Countering the view of the GMOA, Ratnapriya emphasised that if the GMOA wants the ad hoc circular issued on February to be cancelled, they should first cancel the circular issued last September that provided the GMOA a salary increase of around 45%.

GMOA opposes

But Pahadeniya points out that the February 2 circular would provide nurses or matrons with a higher salary than medical officers, which he terms extremely unfair. He points out that it is the doctors that take full responsibility for patients. "We can substitute the minor staff quite easily, but how can we substitute a medical practitioner?" he asks. According to Pahadeniya salaries of employees in the health sector should be based on authority and responsibility. "We have to undergo extensive training for more than seven years. Therefore we should receive a better salary than other sectors of the health service," he said.

In a letter sent to the Public Sector Salary Review Committee, the GMOA has recommended that the criteria followed in the salary structure of the judicial service should be adhered to in the health services sector as well.

However, according to Ratnapriya, issues claimed by GMOA regarding salaries and authority are fragmented and aimed at misleading both the public and authorities. But the GMOA has insisted that the Tissa Devendra Committee look in to the salary anomalies of the health sector and come up with a solution. "Experts should handle this matter not medical officers in the Health Ministry. This committee consists of specialists who can approach the problem positively," pointed out Pahadeniya.

However, SRAMO and HSTUA are not keen to have the Tissa Devendra Committee deal with this matter but are simply insisting that the ad hoc circulars issued on February 2 should be implemented.

"Not our problem"

In its election campaign, the UPFA played on widespread public discontent over low living standards, making a series of promises to workers and the rural masses. During this period, the UPFA promised all health employees that they would rectify their salary anomalies and bring about a permanent solution to their grievances. However, recently Health Minister, Nimal Siripala De Silva stated that these problems were created by the previous regime and was not of his own making. According to economists however, the UPFA is under pressure to rectify the necessary anomalies which would cost the government large sums of money, despite the International Monetary Fund (IMF), World Bank and other donor agencies withholding US$4.5 billion in economic aid, pending peace talks with the LTTE and economic reforms being implemented.

Last year the Janatha Vimukthi Peramuna (JVP), one of the UPFA's main coalition partners, led health unions to action. The All Ceylon Health Services Union (ACHSU), which postured as the most militant union within the HSTUA, left the alliance several months ago, while its leaders are doing their best to undermine the joint struggle, according to a member of a health sector trade union.

According to sources, last month, senior members of ACHSU met with Health Minister, Nimal Siripala De Silva and distanced their union from the HSTUA by stating that the Minister had promised to solve their problems.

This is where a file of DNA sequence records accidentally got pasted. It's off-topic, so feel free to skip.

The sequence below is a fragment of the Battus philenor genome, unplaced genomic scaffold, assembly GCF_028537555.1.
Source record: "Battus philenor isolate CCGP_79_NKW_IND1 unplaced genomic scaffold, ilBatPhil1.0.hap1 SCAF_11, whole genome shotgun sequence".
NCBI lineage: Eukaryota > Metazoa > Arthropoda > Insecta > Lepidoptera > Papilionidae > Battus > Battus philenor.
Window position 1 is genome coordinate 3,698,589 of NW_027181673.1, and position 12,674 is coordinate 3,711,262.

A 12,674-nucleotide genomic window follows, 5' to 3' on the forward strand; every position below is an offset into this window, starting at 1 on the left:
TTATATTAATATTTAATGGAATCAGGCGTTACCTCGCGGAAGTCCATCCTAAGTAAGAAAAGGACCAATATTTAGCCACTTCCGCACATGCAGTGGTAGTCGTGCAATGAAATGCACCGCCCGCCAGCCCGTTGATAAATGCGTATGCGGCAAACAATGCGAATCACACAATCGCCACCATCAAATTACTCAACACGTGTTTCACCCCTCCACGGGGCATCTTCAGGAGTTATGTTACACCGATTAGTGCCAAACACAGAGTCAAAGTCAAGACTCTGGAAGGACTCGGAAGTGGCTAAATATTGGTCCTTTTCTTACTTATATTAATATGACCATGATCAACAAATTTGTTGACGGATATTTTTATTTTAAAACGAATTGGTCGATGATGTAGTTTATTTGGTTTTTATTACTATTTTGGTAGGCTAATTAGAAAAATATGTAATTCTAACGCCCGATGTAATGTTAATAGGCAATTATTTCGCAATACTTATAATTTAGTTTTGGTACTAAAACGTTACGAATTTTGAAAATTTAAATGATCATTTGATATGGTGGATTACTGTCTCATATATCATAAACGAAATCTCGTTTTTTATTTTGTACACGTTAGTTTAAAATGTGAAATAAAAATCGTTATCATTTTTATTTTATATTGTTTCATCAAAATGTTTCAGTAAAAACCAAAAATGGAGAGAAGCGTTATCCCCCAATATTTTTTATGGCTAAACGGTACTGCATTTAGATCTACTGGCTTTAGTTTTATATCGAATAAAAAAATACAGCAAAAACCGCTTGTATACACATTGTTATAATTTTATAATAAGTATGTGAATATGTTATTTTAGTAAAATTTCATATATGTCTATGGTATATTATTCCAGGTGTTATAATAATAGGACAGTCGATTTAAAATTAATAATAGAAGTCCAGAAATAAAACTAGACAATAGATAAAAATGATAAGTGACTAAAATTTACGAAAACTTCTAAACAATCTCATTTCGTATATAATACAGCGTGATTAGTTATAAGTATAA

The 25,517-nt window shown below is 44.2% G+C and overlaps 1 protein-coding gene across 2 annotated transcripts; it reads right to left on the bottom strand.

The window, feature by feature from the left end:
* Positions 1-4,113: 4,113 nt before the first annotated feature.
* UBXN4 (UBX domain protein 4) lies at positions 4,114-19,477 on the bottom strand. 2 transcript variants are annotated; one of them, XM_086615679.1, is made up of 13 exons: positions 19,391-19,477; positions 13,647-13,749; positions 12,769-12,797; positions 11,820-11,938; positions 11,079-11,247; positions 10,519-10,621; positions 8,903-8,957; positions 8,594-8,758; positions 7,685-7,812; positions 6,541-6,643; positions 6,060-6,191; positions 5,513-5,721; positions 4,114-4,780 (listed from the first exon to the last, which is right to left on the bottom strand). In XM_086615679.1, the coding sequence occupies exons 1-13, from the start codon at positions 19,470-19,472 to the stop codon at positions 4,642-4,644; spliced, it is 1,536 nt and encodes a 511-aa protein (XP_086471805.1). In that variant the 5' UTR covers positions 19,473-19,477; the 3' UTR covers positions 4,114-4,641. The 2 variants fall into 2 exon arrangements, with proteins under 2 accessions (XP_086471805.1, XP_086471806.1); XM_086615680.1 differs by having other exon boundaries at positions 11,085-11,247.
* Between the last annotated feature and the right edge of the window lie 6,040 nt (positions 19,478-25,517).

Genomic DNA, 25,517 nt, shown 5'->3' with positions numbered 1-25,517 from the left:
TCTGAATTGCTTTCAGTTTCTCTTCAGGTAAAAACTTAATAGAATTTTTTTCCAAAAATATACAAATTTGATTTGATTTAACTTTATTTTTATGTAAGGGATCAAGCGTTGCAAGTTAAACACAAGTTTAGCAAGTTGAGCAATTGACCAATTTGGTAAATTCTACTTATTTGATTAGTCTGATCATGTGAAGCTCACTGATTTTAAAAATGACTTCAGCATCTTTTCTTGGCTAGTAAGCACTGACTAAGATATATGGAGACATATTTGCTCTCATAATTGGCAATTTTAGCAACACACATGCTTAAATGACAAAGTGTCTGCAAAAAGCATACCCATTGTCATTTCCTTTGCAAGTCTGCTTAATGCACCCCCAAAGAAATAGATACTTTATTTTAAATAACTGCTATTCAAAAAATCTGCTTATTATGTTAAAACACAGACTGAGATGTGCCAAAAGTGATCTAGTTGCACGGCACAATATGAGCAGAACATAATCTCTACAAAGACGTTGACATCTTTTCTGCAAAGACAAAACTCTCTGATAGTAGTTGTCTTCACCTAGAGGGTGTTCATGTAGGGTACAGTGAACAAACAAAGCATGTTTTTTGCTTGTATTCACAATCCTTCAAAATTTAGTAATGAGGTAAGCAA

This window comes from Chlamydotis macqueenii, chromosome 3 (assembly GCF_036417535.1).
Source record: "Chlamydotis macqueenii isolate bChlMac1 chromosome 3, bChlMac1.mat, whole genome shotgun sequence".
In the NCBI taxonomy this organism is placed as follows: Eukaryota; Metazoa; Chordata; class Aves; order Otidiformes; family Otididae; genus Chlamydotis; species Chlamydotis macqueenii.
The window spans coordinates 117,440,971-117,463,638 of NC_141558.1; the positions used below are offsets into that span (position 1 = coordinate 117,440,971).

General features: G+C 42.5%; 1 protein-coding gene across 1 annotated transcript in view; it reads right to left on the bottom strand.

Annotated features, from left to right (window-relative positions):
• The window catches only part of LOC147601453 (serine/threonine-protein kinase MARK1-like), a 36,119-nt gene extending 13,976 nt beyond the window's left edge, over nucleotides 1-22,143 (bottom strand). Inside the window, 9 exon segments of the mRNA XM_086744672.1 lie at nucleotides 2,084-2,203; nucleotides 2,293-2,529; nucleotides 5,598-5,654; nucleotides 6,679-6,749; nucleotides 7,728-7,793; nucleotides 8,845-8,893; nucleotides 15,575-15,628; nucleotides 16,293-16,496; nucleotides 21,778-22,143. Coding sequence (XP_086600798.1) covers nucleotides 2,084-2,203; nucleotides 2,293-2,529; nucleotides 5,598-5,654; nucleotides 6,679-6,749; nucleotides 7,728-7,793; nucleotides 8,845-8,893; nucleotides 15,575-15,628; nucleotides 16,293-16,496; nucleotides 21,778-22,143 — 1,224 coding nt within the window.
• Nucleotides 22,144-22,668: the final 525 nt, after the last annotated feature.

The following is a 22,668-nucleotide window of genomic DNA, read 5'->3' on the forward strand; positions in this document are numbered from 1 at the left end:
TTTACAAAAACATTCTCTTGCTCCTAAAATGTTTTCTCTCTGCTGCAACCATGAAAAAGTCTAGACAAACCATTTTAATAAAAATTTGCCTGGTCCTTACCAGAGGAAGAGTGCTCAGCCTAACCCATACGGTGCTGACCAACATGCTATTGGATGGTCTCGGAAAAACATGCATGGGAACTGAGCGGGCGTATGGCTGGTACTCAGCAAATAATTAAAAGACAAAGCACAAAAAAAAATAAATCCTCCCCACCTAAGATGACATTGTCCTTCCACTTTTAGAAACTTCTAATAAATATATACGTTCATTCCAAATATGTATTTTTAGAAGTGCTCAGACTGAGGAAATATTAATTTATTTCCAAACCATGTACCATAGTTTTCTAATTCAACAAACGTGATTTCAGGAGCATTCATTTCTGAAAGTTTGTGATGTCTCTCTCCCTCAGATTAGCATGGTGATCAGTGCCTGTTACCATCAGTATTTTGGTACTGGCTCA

Meanwhile, the JVP in their trade union newspaper Ratu Lanka, said that certain trade unions were involved in a conspiracy to topple the government. According to them the conspiracy would take place in five stages. The first stage would be a media campaign against the government, the second stage is to identify fields where they possess influence, thirdly to inform workers that salary increases have been scrapped and instigate trade union struggles in those fields and finally to spread discontent about the UPFA government.

Rejecting these allegations, Ratnapriya said that the JVP was no longer fighting for the rights of trade unions and are instead working to safeguard the government. "When they were in opposition they too joined us in trade union action. However, today, they are betraying thousands of the very workers they incited to action," he emphasised.

Strike next week?

Accordingly, all three trade unions have warned of drastic union action if the government fails to implement their demands. "If the government fails to implement the promises by providing a salary increase according to the circular we would resort to trade union action next week," said Ratnapriya. According to Ratnapriya, Castle Street Hospital, De Soyza Hospital, Cancer Hospital and Lady Ridgeway Hospital employees would not participate in the strike.

According to Dr. Pahadeniya, if the government implements further ad hoc circulars to solve this crisis they would in turn take trade union action. "As a responsible union we are trying our best to avoid trade union action. However, if the government tries to give in to the demands of HSTUA employees we would certainly take action," said Pahadeniya.

Despite these trade unions threatening to take trade union action if their demands are not met, the Public Service United Nurses Union (PSUNU) said they would refrain from trade union action. PSUNU said that Prime Minister Mahinda Rajapakse agreed to resolve the salary anomalies faced by their union following successful discussions.

Meanwhile, according to Dr. Jayatilake, all issues have been forwarded to the Tissa Devendra Committee for action. "Presently the Ministry will not make salary anomaly revisions," Jayatilake pointed out.